But I couldn’t. I didn’t. I wasn’t ready to hear that. I didn’t need to hear the uneducated, uncompassionate banter of those young men because today I’m already out of spoons.

The Mighty is asking the following: What’s one thing people might not know about your experience with disability, disease or mental illness, and what would you say to teach them? If you’d like to participate, please send a blog post to [email protected] Please include a photo for the piece, a photo of yourself and 1-2 sentence bio. Check out our Submit a Story page for more about our submission guidelines.

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When My Pain From Endometriosis Was Brushed Off for 12 Years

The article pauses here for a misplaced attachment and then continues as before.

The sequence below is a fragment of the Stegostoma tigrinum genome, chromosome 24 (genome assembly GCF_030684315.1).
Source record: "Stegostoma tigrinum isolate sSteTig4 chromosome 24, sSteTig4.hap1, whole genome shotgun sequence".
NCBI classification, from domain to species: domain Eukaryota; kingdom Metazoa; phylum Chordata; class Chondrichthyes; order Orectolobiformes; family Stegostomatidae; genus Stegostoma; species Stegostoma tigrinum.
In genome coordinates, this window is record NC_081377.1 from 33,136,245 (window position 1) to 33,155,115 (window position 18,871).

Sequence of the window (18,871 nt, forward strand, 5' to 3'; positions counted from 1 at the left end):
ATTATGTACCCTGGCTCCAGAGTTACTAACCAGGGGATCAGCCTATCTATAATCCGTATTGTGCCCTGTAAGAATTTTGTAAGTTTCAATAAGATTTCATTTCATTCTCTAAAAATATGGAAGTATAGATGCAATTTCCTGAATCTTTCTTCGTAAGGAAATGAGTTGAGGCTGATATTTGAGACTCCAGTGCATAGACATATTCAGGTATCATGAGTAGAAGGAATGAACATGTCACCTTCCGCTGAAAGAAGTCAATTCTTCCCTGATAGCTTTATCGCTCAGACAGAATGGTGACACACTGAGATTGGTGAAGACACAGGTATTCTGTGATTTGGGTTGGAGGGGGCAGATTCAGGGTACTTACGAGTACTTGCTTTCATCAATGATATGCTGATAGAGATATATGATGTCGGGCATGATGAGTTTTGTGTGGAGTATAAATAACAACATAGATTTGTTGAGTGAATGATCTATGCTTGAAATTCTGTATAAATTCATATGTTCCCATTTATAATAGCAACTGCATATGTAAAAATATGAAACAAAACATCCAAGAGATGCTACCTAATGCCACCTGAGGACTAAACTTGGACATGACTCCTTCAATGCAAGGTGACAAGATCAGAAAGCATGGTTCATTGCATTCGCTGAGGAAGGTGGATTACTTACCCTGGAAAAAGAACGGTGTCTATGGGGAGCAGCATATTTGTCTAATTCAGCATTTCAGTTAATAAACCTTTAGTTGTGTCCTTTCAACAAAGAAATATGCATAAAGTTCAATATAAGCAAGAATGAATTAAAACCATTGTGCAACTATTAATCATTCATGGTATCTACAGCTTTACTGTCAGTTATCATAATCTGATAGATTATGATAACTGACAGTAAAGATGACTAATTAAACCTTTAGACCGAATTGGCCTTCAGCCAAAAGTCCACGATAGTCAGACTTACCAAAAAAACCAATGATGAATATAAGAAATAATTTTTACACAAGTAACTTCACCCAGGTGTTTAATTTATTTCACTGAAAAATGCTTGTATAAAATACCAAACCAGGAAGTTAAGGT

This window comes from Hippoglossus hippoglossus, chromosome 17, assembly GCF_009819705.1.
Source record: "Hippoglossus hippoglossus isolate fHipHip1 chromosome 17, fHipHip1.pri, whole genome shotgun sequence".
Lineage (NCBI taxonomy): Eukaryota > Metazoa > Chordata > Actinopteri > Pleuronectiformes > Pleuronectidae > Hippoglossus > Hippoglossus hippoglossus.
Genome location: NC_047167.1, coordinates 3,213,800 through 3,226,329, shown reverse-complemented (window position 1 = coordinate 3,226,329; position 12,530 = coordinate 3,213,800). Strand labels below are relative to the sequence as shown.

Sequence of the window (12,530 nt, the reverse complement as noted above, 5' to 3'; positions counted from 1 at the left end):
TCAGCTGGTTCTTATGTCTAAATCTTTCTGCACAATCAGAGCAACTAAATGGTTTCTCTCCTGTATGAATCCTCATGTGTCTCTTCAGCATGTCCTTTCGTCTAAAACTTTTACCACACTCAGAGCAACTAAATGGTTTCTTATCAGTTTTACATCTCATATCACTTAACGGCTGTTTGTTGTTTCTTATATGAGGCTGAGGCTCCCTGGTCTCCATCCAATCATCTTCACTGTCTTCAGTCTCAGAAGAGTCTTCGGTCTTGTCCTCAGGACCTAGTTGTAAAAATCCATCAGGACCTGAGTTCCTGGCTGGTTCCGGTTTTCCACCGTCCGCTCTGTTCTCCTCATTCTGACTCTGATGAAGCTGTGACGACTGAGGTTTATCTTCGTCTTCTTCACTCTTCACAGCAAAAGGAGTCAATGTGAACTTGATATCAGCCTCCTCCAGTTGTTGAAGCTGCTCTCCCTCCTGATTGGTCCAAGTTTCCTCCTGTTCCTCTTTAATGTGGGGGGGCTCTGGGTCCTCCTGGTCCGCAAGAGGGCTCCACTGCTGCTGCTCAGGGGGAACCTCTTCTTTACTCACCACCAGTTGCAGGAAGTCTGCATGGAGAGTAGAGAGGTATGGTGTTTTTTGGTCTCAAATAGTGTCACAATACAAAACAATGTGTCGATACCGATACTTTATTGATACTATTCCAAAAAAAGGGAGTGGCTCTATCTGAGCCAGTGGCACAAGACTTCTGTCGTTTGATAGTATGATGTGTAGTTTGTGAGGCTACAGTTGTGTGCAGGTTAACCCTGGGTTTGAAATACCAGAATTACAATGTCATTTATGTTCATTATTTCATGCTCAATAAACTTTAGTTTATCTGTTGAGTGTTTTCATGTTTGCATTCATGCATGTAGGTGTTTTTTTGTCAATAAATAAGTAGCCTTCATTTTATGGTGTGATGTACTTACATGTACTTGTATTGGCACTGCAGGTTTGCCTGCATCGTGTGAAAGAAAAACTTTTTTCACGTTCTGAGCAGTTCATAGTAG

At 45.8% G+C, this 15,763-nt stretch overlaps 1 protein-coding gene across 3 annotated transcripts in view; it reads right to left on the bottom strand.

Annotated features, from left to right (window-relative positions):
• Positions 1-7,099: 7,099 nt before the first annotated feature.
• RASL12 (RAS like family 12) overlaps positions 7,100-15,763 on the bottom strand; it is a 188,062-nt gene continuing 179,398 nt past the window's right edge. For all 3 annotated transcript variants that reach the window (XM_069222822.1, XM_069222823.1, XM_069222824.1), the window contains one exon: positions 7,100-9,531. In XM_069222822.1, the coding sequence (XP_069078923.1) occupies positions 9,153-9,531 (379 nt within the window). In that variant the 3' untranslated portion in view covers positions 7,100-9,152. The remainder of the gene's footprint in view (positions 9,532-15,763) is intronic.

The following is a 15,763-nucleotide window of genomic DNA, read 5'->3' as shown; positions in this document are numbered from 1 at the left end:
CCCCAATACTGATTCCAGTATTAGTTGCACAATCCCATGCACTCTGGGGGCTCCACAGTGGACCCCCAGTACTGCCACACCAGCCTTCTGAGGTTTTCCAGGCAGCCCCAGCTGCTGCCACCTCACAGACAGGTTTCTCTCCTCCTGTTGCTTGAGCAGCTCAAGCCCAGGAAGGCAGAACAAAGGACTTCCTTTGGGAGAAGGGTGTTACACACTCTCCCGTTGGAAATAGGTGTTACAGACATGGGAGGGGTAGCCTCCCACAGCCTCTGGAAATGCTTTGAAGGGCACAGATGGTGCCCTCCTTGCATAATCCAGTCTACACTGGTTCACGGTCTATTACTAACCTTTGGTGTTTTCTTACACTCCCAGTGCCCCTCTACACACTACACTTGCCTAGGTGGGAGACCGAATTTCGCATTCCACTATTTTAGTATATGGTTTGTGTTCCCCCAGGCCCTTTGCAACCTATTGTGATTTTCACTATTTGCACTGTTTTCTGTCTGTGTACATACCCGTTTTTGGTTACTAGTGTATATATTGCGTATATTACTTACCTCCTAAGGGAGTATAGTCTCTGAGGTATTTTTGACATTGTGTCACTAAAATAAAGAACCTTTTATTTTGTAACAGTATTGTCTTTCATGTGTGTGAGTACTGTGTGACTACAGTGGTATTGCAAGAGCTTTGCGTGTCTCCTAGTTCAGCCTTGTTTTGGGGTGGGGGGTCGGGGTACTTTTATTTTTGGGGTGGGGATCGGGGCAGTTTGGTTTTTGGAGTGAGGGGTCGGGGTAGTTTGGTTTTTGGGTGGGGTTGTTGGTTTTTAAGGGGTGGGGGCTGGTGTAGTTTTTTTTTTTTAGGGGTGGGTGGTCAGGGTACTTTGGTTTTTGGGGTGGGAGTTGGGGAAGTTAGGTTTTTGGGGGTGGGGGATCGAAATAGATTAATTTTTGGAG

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Pain: one of my least favorite words. It reminds me of the struggles I have faced for over a decade. I was 9 years old when I started my period. It didn’t seem like a big deal at the time. In fact, my mom was over zealous with welcoming me into “womanhood.” It wasn’t until a few months later that the pain began. A few days before my cycle I would get very nauseous,the color in my face would fade to gray and I experienced horrible cramps. They were so excruciating that during my period I missed three to four days of school per month. My heating pad became my best friend. When I told my mom how bad the pain was she said, “Oh honey, I understand.” I was bedridden for days out of the month, too. I accepted this as normal thing because my mom did, too.